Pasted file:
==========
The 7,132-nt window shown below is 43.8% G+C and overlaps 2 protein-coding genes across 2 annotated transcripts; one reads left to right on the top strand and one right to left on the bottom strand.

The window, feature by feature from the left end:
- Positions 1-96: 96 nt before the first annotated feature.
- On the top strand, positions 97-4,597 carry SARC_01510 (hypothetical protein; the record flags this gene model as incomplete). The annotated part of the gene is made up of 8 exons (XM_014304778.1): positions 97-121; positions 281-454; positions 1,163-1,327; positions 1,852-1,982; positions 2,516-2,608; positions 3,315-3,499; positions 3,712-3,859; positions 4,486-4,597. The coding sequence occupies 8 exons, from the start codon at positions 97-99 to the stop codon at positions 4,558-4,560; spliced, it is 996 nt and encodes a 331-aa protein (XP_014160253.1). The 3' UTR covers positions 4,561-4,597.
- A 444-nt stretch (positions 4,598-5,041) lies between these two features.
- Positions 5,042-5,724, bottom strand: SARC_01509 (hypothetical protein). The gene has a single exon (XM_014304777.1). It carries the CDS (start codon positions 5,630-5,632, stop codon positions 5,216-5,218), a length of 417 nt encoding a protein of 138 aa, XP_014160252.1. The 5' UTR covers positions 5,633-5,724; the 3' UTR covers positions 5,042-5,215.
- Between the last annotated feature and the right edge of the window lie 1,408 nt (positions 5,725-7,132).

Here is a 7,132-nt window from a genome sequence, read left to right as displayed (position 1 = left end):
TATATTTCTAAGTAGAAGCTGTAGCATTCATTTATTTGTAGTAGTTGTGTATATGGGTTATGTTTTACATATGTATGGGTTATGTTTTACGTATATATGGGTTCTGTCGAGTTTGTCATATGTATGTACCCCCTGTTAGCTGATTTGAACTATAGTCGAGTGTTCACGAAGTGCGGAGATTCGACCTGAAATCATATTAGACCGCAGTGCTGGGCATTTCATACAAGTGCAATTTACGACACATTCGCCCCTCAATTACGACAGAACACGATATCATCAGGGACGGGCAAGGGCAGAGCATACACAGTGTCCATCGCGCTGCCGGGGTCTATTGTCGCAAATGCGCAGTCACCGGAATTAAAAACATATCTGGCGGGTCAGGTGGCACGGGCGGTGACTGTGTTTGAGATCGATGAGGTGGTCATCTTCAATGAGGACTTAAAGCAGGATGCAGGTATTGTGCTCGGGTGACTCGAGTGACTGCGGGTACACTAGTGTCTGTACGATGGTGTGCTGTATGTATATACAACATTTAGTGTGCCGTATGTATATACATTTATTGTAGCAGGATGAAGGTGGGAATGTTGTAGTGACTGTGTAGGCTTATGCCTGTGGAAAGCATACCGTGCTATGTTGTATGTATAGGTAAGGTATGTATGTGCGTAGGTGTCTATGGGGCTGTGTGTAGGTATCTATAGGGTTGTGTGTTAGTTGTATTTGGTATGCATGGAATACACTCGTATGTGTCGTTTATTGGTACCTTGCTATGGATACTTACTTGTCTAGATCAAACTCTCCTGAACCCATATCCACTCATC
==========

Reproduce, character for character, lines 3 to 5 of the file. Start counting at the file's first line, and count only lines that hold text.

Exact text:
- Positions 1-96: 96 nt before the first annotated feature.
- On the top strand, positions 97-4,597 carry SARC_01510 (hypothetical protein; the record flags this gene model as incomplete). The annotated part of the gene is made up of 8 exons (XM_014304778.1): positions 97-121; positions 281-454; positions 1,163-1,327; positions 1,852-1,982; positions 2,516-2,608; positions 3,315-3,499; positions 3,712-3,859; positions 4,486-4,597. The coding sequence occupies 8 exons, from the start codon at positions 97-99 to the stop codon at positions 4,558-4,560; spliced, it is 996 nt and encodes a 331-aa protein (XP_014160253.1). The 3' UTR covers positions 4,561-4,597.
- A 444-nt stretch (positions 4,598-5,041) lies between these two features.